It’s September, and about 19 million college students have recently begun their fall semester. An estimated 25-50% of those beginning college this year are currently undeclared, while around 75% of college students will change their major at least once before graduation. With that in mind, here’s another interesting tidbit:
About 162k job openings for software developers are projected each year on average, according to the Bureau of Labor Statistics. However, only about 65k people will join the workforce as new software developers in June 2023. The BLS also estimates that demand for jobs within the tech space will increase by about 25% from 2021 to 2031, which is remarkable when compared to the average growth rate for all occupations at just 5%.
So, it’s a pretty good time to get started on a Computer Science degree.
Across the US, workers that fall into the category of software developers, quality assurance analysts, and testers earn generally high salaries. All on its own, that’s a good enough reason for many to pursue this career path. Other factors like job security, and the creative and analytical nature of the work are also major draws.
For some, like our newest engineer Dylan, the most important thing is the type of work he gets to touch:
“I just started my career as a software engineer, and I know this is something that I’ll want to do for the rest of my life. Using my skills to deliver programs and systems that impact people’s lives in major ways is incredibly rewarding.” – Dylan Faulk, engineer since 2022
Impacting lives in major ways is precisely the goal at Worthwhile. As of this publication date, about half of our staff belongs to the engineering team. Although everyone has a role to play in making the business function properly, the wide array of skills that our engineers bring to the table are the heart and soul of our organization. Their remarkable talents have led to multiple successful client stories, like HeartHelp and Aprendo.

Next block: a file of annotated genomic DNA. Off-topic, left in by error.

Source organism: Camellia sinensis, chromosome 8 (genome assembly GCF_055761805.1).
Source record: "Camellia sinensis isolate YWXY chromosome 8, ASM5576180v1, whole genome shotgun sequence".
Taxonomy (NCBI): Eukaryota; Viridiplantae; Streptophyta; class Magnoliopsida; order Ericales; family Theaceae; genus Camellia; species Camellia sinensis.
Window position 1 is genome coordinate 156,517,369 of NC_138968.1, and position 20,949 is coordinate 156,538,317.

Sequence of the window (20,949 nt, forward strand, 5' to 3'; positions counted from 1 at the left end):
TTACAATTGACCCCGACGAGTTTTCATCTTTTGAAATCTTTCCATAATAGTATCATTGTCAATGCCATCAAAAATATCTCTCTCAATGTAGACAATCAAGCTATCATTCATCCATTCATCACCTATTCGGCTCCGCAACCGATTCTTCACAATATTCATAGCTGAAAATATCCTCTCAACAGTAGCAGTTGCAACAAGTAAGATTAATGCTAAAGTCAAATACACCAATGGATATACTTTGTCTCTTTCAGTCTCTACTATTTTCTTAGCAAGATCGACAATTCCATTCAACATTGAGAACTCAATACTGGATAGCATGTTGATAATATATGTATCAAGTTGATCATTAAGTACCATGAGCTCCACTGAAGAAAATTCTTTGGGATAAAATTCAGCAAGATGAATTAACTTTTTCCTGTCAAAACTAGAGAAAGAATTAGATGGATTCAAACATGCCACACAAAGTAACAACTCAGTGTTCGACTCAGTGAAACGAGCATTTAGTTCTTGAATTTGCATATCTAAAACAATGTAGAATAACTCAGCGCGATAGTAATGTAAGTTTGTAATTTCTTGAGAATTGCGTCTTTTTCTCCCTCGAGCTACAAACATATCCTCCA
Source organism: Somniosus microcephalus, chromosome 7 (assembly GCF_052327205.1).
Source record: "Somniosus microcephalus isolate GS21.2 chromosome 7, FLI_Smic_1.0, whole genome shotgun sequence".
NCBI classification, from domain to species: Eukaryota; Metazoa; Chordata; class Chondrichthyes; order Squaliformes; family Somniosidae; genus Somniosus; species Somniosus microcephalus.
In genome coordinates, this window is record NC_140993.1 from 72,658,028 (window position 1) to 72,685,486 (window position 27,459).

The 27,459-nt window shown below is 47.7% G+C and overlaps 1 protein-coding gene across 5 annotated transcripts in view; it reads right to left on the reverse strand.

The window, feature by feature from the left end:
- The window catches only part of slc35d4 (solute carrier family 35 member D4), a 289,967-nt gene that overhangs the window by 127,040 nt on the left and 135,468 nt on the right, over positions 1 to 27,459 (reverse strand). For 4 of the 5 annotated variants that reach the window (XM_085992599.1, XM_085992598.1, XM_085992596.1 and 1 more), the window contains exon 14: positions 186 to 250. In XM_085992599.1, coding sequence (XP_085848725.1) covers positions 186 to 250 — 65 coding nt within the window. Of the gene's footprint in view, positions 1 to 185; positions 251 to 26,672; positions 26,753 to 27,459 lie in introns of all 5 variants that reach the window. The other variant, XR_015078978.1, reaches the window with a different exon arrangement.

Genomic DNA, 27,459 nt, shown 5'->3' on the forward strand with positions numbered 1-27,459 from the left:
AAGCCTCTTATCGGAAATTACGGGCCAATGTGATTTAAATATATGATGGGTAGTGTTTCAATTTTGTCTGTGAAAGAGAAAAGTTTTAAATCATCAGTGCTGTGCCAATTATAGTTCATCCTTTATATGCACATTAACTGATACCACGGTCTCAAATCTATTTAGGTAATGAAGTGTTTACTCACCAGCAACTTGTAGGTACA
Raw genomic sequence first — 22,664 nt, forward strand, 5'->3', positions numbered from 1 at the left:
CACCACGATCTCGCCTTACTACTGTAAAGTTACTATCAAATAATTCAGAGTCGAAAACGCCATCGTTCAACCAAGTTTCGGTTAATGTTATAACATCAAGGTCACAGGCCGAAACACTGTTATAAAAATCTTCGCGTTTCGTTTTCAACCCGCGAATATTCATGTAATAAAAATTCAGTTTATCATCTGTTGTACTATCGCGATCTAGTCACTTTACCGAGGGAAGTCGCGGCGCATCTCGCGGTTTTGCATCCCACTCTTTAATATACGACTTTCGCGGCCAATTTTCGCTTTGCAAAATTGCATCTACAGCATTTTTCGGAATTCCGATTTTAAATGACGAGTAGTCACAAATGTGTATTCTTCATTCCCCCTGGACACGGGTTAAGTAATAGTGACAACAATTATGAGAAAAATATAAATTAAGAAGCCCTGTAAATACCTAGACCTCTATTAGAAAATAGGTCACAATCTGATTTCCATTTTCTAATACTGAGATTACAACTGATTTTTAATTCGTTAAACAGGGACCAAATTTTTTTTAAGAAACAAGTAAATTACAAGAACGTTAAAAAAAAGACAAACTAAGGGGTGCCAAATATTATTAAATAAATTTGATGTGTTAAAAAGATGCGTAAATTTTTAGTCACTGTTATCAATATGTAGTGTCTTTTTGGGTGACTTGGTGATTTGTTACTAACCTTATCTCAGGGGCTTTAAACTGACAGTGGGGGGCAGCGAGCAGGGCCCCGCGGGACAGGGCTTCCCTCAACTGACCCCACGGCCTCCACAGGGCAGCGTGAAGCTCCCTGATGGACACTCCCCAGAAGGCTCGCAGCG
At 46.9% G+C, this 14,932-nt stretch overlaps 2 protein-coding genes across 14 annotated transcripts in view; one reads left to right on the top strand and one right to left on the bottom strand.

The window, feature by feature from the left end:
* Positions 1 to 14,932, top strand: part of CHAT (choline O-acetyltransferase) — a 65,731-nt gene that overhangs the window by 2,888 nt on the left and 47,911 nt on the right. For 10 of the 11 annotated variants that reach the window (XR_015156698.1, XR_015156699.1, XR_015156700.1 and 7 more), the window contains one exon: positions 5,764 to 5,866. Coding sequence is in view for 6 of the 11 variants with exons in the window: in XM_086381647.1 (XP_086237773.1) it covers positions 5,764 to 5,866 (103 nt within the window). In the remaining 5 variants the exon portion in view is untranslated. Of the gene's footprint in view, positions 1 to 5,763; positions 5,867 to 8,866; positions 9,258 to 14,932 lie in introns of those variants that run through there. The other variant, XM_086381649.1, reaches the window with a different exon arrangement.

In order to keep this momentum going, Worthwhile has recently adopted a new apprenticeship program which helps bring inexperienced engineers into the workforce. We admit, it’s not a completely altruistic venture. While the new developers gain knowledge and experience with working on a programming team, Worthwhile gains the benefit of their new, fresh ideas and openness to learning new technologies to contribute valuable skills and assets to our clients’ projects.
With the major discrepancy between the demand for software developers and the availability of engineers in the workforce, we’ve got to do all we can to make Worthwhile the ideal place to work (although we’d say winning the Best Places to Work in South Carolina award in 2022 means we’re firmly on the right path). The future of the software development career space is bright, and Worthwhile is prepared to meet the challenges of increased demand with enthusiasm. And, also, with a lot of caffeine.